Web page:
More Chapter 7 bankruptcy petitions are filed than any other type of bankruptcy proceedings. Additionally, more individual consumers file bankruptcy cases than businesses. Roughly seventy percent of bankruptcy filings are Chapter 7 petitions filed by individual consumers.
Power of the United States Trustee
In Chapter 7 cases, the United States Trustee litigates issues that affect the integrity of the bankruptcy system. For example, the United States Trustee might:
- Argue that granting the debtor a bankruptcy discharge would constitute a “substantial abuse” of the bankruptcy process.
- Object to excessive fees requested by the debtor’s attorney.
- Take action against unlawful practices by bankruptcy petition preparers–generally, non-lawyers who receive a fee to prepare a consumer debtor’s bankruptcy papers.
The United States Trustee also appoints and supervises the Chapter 7 trustees who administer consumer debtors’ bankruptcy estates.
Power of the Chapter 7 Trustee
The Chapter 7 trustee is charged with the task of ensuring that the debtor is complying with the rules and being honest throughout the process. If not, the trustee may seek a discharge of the debtor’s bankruptcy case. The trustee is also charged with the task of holding the creditor’s meeting.
In most Chapter 7 cases, no assets are available for distribution to creditors. However, if a Chapter 7 debtor has property that is not exempt from creditors’ reach under state or federal law, the trustee liquidates the property that is not exempt. In other words, the trustee may sell that property and distribute the money to creditors. For this reason, Chapter 7 bankruptcy cases are often referred to as liquidation bankruptcies.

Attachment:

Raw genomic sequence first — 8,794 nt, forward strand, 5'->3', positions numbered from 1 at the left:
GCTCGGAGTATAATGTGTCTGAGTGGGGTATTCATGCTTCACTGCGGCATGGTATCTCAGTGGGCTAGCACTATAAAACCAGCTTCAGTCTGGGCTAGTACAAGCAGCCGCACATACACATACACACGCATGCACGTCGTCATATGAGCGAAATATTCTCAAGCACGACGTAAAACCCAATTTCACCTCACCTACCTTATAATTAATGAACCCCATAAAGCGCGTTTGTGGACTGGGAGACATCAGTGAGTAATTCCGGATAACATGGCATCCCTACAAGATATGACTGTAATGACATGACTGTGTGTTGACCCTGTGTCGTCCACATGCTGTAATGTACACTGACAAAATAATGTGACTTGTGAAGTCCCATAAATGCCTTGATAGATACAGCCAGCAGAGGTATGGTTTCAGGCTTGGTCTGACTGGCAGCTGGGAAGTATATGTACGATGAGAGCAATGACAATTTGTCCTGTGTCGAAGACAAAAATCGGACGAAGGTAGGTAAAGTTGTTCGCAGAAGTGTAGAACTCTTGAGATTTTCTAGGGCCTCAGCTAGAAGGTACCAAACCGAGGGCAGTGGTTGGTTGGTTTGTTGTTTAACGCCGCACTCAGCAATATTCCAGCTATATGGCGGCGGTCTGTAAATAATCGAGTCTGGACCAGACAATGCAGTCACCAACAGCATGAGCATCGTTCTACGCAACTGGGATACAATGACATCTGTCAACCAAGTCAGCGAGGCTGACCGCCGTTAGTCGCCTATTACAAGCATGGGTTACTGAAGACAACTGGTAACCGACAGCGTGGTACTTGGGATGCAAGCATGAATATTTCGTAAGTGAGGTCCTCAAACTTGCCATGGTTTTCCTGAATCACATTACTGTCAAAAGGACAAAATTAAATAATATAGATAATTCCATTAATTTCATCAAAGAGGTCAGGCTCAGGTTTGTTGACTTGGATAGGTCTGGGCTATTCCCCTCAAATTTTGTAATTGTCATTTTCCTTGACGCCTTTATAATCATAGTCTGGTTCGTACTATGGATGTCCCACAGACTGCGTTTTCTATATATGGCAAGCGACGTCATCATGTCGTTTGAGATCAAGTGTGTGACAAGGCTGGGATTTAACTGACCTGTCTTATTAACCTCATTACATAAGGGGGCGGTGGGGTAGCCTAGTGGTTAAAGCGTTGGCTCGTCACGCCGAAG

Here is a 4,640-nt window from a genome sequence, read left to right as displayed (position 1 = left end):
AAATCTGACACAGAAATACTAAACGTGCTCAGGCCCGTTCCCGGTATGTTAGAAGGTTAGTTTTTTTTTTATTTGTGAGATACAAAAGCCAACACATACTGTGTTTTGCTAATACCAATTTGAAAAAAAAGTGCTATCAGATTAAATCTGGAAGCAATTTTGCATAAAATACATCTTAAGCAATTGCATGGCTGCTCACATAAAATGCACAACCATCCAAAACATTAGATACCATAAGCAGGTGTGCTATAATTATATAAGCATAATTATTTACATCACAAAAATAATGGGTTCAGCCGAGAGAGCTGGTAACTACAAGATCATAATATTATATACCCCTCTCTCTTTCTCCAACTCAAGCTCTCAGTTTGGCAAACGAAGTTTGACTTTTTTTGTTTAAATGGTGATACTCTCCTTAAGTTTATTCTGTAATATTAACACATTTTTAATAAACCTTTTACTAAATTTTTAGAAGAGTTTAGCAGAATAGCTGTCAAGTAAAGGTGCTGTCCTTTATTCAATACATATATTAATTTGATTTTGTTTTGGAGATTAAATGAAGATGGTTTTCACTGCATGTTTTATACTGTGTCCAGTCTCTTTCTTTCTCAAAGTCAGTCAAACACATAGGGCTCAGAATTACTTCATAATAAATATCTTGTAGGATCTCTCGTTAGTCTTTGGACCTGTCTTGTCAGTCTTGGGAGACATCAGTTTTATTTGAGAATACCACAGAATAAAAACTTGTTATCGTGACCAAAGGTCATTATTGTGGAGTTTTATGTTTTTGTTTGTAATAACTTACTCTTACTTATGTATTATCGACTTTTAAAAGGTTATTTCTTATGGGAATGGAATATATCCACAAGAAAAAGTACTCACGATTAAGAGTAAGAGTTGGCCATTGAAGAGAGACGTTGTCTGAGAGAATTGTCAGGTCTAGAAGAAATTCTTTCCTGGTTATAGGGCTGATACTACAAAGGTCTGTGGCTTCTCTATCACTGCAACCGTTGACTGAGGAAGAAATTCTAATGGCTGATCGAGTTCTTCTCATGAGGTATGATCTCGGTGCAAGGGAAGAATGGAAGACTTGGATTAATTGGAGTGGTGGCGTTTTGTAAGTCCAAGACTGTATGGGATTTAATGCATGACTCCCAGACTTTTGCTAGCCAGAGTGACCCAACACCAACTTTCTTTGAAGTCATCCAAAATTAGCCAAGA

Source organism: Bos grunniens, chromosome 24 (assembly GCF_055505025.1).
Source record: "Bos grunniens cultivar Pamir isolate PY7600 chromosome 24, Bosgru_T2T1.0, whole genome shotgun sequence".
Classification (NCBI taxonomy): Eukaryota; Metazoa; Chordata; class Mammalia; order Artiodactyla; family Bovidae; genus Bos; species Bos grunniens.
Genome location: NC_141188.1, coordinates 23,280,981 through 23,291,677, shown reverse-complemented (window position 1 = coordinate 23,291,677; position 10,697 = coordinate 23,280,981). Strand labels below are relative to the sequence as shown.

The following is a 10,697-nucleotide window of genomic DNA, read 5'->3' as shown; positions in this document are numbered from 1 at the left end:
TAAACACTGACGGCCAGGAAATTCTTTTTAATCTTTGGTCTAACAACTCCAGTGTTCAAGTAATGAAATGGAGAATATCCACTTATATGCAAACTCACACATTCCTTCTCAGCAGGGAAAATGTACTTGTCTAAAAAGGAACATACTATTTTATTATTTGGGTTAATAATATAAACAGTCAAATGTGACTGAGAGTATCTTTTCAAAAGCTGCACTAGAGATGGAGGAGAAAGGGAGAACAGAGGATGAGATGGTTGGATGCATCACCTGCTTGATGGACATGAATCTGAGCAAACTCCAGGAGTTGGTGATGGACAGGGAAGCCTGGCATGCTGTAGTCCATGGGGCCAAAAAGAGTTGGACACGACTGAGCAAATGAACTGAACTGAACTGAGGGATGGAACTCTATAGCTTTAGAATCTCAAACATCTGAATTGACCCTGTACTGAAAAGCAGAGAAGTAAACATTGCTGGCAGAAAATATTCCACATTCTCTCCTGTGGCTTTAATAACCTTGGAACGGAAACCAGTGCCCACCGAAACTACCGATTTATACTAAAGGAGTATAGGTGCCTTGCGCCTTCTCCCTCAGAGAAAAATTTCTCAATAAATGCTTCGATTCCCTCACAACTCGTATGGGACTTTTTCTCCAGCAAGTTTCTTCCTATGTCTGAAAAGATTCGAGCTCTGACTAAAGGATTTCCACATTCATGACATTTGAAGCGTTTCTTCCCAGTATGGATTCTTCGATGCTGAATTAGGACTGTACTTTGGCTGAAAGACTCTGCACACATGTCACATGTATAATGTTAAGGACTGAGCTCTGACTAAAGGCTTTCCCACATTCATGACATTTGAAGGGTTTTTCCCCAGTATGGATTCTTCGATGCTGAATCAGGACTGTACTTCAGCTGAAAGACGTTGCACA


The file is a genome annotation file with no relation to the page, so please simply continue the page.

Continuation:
After liquidation, the trustee repays creditors of the debtor with any proceeds of the sale. If the debtor has no nonexempt assets there will be no liquidation and no money to repay any of the creditors of the debtor.
Ultimately, an individual debtor’s dischargeable debts are wiped clear and creditors are not allowed to attempt to collect those debts from the debtor any longer. Not all of a debtor’s debts may be dischargeable. The main type of dischargeable debt is credit card debt, although many other types of debts are dischargeable. The main types of nondischargeable debts include certain debts to the government, such as taxes and student loans.
The United States Trustee appoints each Chapter 7 trustee to a panel for up to one year, renewable at the United States Trustee’s discretion; these “panel trustees” are then assigned to Chapter 7 cases on a blind rotation basis. The United States Trustee supervises the panel trustees’ administration of individual debtor estates; monitors the trustees’ financial record-keeping; and imposes other requirements to ensure that the trustees carry out their fiduciary duties.